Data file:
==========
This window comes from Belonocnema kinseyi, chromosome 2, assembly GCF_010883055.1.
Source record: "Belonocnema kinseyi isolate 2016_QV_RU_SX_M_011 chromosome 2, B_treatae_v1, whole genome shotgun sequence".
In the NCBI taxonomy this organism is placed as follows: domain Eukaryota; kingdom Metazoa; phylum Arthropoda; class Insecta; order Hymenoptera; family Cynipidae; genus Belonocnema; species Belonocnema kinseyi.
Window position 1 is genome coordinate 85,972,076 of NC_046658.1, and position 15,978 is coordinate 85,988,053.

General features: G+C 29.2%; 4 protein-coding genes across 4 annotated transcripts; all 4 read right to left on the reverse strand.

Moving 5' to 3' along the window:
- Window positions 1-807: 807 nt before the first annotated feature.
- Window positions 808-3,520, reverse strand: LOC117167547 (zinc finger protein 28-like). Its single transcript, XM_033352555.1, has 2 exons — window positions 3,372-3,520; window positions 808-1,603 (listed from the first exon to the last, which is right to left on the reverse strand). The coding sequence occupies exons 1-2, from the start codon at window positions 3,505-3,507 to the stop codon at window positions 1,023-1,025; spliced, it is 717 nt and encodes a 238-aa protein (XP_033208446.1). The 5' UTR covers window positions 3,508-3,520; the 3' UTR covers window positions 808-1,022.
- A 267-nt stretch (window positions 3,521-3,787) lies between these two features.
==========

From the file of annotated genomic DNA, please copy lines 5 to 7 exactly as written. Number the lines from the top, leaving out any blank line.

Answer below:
General features: G+C 29.2%; 4 protein-coding genes across 4 annotated transcripts; all 4 read right to left on the reverse strand.

Moving 5' to 3' along the window:
- Window positions 1-807: 807 nt before the first annotated feature.